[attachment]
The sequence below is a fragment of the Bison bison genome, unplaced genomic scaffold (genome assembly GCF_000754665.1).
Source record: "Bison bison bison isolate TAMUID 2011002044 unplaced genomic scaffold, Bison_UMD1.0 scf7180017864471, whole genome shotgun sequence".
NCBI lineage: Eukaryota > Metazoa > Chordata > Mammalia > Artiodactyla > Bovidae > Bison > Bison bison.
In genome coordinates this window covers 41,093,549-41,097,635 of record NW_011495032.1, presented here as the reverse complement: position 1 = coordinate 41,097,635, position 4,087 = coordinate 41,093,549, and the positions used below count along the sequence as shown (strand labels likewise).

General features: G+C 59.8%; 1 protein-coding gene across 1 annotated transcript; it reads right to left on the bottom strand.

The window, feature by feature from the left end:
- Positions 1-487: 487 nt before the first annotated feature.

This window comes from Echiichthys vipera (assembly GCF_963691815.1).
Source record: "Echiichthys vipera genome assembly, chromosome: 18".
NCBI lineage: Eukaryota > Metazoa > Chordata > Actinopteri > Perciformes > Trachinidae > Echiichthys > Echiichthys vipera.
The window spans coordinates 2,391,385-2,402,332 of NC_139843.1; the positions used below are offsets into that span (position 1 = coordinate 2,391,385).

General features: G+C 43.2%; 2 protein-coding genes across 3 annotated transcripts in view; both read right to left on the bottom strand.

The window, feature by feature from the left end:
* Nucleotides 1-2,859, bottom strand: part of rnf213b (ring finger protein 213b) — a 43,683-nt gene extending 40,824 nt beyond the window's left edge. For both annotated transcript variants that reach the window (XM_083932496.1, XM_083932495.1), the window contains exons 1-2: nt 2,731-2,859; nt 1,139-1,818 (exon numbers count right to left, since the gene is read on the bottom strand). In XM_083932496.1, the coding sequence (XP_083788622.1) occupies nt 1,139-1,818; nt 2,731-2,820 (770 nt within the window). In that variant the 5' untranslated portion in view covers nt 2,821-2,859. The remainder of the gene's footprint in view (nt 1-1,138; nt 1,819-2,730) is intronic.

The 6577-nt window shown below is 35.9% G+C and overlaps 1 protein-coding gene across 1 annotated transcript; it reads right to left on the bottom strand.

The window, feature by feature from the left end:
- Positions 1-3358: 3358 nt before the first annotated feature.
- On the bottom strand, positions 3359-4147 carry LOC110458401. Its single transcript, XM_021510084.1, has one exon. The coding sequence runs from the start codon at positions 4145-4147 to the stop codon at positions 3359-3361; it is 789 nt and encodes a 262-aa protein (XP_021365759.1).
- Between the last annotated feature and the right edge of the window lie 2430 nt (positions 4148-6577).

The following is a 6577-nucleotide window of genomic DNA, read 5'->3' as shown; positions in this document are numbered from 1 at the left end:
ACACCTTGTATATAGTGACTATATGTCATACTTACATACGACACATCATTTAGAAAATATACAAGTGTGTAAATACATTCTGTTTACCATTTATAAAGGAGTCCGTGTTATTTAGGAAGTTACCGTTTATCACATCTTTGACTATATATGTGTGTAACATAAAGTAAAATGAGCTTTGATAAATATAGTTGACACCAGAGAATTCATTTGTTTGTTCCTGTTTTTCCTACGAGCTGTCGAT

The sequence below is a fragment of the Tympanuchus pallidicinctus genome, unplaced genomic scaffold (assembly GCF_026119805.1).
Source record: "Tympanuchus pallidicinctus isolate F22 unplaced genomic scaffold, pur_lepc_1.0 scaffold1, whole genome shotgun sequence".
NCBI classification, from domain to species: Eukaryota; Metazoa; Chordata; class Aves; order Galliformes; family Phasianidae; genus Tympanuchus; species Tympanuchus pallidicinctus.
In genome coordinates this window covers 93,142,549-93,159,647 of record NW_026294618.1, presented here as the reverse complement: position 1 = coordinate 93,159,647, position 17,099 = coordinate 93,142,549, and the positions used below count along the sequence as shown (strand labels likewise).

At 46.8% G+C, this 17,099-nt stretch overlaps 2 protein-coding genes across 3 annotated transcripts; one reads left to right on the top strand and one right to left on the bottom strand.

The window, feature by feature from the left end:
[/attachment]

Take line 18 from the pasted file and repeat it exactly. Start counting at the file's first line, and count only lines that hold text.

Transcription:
- On the bottom strand, positions 3359-4147 carry LOC110458401. Its single transcript, XM_021510084.1, has one exon. The coding sequence runs from the start codon at positions 4145-4147 to the stop codon at positions 3359-3361; it is 789 nt and encodes a 262-aa protein (XP_021365759.1).